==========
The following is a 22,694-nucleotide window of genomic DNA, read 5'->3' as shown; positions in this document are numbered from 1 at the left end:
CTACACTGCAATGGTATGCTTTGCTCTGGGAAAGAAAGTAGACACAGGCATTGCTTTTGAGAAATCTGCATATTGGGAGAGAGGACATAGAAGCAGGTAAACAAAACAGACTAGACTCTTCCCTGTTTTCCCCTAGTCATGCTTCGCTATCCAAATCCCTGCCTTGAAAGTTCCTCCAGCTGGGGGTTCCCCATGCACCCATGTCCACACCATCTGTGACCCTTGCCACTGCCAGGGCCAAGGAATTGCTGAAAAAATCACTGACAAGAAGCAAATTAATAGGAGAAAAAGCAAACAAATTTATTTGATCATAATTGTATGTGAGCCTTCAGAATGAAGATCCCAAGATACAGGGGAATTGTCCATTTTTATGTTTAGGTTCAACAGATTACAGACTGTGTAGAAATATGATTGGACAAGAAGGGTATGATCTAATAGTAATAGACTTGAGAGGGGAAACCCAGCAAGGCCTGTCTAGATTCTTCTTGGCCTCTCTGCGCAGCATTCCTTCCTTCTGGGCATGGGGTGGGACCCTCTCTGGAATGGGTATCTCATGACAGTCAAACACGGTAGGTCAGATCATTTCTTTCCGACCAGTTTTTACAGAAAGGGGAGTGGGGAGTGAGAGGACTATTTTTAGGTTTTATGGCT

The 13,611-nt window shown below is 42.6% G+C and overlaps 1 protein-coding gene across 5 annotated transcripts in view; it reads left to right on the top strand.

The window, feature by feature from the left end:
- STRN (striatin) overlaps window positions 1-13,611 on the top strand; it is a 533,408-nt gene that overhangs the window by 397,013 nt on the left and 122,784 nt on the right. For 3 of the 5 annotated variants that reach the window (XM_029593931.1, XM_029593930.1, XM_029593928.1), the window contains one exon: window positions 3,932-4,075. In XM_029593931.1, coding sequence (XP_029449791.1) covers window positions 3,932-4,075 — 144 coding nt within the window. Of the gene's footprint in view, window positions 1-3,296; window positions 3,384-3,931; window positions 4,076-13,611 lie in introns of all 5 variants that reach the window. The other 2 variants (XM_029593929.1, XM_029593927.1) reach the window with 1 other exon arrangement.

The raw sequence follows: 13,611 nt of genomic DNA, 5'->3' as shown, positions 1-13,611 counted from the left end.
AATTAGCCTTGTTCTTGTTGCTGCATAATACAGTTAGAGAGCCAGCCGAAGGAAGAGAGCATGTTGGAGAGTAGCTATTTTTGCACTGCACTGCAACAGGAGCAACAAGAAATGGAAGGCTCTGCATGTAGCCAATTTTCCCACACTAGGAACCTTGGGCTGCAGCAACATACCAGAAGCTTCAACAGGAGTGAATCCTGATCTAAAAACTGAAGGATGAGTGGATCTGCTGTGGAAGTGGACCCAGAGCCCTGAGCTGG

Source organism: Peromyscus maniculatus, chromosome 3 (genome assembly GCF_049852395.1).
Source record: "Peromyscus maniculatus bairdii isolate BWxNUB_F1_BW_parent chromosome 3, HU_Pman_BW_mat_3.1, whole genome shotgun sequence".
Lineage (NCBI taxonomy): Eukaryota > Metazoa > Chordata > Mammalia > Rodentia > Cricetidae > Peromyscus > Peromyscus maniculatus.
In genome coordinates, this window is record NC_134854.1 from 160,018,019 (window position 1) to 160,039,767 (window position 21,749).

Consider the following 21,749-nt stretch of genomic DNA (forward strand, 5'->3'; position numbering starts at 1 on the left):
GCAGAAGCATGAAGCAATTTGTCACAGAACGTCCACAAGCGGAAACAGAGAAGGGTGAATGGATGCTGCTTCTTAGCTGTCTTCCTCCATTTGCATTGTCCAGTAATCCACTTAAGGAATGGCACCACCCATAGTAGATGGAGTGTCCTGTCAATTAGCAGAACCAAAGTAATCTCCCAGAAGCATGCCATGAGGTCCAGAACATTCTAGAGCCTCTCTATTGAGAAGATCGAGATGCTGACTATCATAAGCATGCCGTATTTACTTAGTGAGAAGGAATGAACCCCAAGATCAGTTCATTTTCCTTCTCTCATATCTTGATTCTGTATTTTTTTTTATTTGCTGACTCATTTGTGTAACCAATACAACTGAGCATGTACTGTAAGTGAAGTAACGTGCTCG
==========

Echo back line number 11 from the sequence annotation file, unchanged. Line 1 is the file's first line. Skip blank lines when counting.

In genome coordinates, this window is record NC_134854.1 from 160,018,019 (window position 1) to 160,039,767 (window position 21,749).